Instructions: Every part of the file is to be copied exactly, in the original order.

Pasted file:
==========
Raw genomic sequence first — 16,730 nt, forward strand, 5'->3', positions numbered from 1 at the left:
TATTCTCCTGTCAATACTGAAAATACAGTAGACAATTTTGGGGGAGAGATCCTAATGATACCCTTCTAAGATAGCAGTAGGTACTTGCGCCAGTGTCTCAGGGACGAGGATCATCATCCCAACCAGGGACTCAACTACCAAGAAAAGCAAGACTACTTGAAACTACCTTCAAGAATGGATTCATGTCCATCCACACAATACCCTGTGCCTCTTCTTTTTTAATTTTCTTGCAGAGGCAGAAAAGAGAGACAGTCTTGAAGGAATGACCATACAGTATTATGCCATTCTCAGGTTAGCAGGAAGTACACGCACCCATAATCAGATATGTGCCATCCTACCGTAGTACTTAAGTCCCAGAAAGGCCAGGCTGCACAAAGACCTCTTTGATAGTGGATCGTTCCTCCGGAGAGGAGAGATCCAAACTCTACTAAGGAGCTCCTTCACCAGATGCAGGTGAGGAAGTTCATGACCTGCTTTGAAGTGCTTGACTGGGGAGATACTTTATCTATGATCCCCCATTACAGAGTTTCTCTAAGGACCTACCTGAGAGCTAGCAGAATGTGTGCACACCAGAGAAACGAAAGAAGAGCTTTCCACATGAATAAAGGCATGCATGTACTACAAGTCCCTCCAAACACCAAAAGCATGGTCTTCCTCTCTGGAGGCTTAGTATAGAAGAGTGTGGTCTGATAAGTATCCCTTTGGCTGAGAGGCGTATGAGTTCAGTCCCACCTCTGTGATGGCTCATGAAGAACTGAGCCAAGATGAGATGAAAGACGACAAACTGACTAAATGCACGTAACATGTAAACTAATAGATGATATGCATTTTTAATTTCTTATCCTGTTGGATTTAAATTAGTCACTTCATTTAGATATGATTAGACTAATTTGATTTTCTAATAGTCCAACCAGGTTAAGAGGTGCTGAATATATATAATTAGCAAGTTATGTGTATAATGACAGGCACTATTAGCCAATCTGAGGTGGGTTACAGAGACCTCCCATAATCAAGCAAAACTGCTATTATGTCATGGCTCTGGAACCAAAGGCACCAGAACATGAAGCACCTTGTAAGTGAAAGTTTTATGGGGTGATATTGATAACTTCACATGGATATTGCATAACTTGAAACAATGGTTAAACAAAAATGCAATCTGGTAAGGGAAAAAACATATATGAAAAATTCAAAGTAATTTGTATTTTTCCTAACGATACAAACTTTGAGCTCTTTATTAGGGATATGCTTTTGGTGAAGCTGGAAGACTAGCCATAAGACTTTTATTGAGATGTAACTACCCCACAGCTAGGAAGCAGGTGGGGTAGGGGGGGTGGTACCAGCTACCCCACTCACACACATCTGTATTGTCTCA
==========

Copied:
Raw genomic sequence first — 16,730 nt, forward strand, 5'->3', positions numbered from 1 at the left:
TATTCTCCTGTCAATACTGAAAATACAGTAGACAATTTTGGGGGAGAGATCCTAATGATACCCTTCTAAGATAGCAGTAGGTACTTGCGCCAGTGTCTCAGGGACGAGGATCATCATCCCAACCAGGGACTCAACTACCAAGAAAAGCAAGACTACTTGAAACTACCTTCAAGAATGGATTCATGTCCATCCACACAATACCCTGTGCCTCTTCTTTTTTAATTTTCTTGCAGAGGCAGAAAAGAGAGACAGTCTTGAAGGAATGACCATACAGTATTATGCCATTCTCAGGTTAGCAGGAAGTACACGCACCCATAATCAGATATGTGCCATCCTACCGTAGTACTTAAGTCCCAGAAAGGCCAGGCTGCACAAAGACCTCTTTGATAGTGGATCGTTCCTCCGGAGAGGAGAGATCCAAACTCTACTAAGGAGCTCCTTCACCAGATGCAGGTGAGGAAGTTCATGACCTGCTTTGAAGTGCTTGACTGGGGAGATACTTTATCTATGATCCCCCATTACAGAGTTTCTCTAAGGACCTACCTGAGAGCTAGCAGAATGTGTGCACACCAGAGAAACGAAAGAAGAGCTTTCCACATGAATAAAGGCATGCATGTACTACAAGTCCCTCCAAACACCAAAAGCATGGTCTTCCTCTCTGGAGGCTTAGTATAGAAGAGTGTGGTCTGATAAGTATCCCTTTGGCTGAGAGGCGTATGAGTTCAGTCCCACCTCTGTGATGGCTCATGAAGAACTGAGCCAAGATGAGATGAAAGACGACAAACTGACTAAATGCACGTAACATGTAAACTAATAGATGATATGCATTTTTAATTTCTTATCCTGTTGGATTTAAATTAGTCACTTCATTTAGATATGATTAGACTAATTTGATTTTCTAATAGTCCAACCAGGTTAAGAGGTGCTGAATATATATAATTAGCAAGTTATGTGTATAATGACAGGCACTATTAGCCAATCTGAGGTGGGTTACAGAGACCTCCCATAATCAAGCAAAACTGCTATTATGTCATGGCTCTGGAACCAAAGGCACCAGAACATGAAGCACCTTGTAAGTGAAAGTTTTATGGGGTGATATTGATAACTTCACATGGATATTGCATAACTTGAAACAATGGTTAAACAAAAATGCAATCTGGTAAGGGAAAAAACATATATGAAAAATTCAAAGTAATTTGTATTTTTCCTAACGATACAAACTTTGAGCTCTTTATTAGGGATATGCTTTTGGTGAAGCTGGAAGACTAGCCATAAGACTTTTATTGAGATGTAACTACCCCACAGCTAGGAAGCAGGTGGGGTAGGGGGGGTGGTACCAGCTACCCCACTCACACACATCTGTATTGTCTCA